Faith in Jesus sometimes results in believers losing their source of income. Ming An* is always on the verge of poverty. Her father died when she was young, and her mother was the sole breadwinner. They used to live in a filthy, one-room apartment with only one bed for three people.
After Ming and her mother became believers, Ming became a Communist Party member because that’s the only way poor people can succeed in this East Asian country. She was given a government job, most likely on account of her becoming a party member.
“Government officials are sometimes sent to church services to scan the congregation for party members and report on them.”
Ming goes to church with a friend but often hides during the service because she’s afraid of losing her party membership—and ultimately her job—if she’s seen. Government officials are sometimes sent to church services to scan the congregation for party members and report on them.
In Sub-Saharan Africa, claiming Christianity is acceptable, but choosing to obey only Jesus and forgo indigenous spiritual mores elicits rejection. One Christian was told to impregnate his dead brother’s wife—an expectation steeped in the traditional spirituality of the culture. When the believer refused, his family told him, “Then your God can take care of you because we won’t.” They kicked him out.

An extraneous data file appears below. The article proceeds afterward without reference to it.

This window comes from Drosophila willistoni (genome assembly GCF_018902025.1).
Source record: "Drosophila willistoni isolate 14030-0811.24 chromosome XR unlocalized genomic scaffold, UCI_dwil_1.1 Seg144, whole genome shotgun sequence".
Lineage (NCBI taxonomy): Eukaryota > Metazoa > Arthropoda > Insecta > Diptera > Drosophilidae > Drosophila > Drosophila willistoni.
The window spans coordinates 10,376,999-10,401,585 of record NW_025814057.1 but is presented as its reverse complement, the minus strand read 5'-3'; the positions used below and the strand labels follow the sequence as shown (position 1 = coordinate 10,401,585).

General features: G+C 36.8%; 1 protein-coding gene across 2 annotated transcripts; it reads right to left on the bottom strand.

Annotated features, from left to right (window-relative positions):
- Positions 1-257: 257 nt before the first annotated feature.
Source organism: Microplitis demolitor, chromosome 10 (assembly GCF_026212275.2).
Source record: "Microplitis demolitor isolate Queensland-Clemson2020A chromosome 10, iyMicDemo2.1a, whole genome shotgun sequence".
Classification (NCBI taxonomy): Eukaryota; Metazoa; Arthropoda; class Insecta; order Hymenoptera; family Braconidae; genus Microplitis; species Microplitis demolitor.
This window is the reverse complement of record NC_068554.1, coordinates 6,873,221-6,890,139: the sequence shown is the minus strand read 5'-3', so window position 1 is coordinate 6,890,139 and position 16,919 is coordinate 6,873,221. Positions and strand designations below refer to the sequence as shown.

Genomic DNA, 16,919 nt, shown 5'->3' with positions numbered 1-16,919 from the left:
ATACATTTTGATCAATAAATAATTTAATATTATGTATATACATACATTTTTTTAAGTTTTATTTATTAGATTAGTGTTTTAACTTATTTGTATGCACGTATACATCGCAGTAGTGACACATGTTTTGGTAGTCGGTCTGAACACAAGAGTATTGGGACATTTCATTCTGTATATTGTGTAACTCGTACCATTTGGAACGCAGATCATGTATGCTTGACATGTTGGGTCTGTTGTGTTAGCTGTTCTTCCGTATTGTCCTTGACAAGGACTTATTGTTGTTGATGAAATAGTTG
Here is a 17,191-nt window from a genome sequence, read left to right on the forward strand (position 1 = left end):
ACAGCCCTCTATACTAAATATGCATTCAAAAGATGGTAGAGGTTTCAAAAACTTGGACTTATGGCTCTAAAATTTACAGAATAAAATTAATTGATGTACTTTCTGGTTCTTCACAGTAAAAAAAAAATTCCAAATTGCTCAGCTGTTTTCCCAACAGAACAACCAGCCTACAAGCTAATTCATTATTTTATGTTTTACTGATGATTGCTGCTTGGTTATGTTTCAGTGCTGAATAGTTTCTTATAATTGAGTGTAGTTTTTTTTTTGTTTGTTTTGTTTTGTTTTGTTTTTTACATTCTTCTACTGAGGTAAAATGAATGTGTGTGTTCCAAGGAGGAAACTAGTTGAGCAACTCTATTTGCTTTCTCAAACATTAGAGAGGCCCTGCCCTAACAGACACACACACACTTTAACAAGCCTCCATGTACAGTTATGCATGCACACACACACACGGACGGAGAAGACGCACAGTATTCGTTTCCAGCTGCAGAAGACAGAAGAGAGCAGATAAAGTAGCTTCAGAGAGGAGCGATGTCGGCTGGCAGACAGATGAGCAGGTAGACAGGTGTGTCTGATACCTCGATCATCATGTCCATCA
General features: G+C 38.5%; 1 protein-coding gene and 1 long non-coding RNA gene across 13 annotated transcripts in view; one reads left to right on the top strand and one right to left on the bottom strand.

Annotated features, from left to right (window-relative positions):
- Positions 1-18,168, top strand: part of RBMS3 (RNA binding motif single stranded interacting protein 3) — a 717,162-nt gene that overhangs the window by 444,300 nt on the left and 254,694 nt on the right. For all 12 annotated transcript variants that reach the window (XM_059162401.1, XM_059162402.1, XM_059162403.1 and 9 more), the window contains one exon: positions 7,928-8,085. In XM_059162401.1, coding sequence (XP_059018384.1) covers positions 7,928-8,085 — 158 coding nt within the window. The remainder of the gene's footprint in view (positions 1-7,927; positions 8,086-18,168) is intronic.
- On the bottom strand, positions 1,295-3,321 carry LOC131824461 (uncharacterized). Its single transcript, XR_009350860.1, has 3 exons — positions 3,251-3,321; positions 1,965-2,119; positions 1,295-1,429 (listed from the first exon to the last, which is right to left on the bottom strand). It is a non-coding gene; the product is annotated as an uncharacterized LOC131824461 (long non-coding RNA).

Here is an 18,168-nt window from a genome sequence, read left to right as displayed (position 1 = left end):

The Christian workers who knew this man were faced with a heartbreaking decision. To meet his financial needs would confirm his family’s assumptions that the church was a means to material benefit. “We had to be careful not to confirm this false gospel,” a worker said. “We prayed together, encouraged him, and helped in appropriate ways, but we had to watch our brother suffer.”
“We prayed together, encouraged him and helped in appropriate ways, but we had to watch our brother suffer.”
The Joy before Us
Persecuted or not, our joy as Christians is to keep our eyes on Jesus and make his name known. To that end, the global church can support believers who are subtly or overtly harassed for their faith. One way to do that is to continue planting healthy churches in all nations so those churches can:
- Disciple those in trouble.
Jesus says those who have no root will fall away “when trouble or persecution comes because of the word” (Matt. 13:21). If believers are firmly rooted in Scripture, they have the weapons they need to ward off the enemy.
- Take care of those in trouble.
When Paul was imprisoned, his friends took care of his needs instead of running in fear (Acts 24:23). Opportunities to help persecuted brothers and sisters often present themselves. The global church can be diligent to meet those needs.
- Forgive our enemies.
Instead of cursing our persecutors, the church can forgive them—following Stephen’s biblical example in asking that the Lord forgive his persecutors (Acts 7:59–60).
- Pray for our enemies.
Loving and praying for those who inflict pain is not an easy task, yet Jesus asks it of his followers (Matt. 5:44).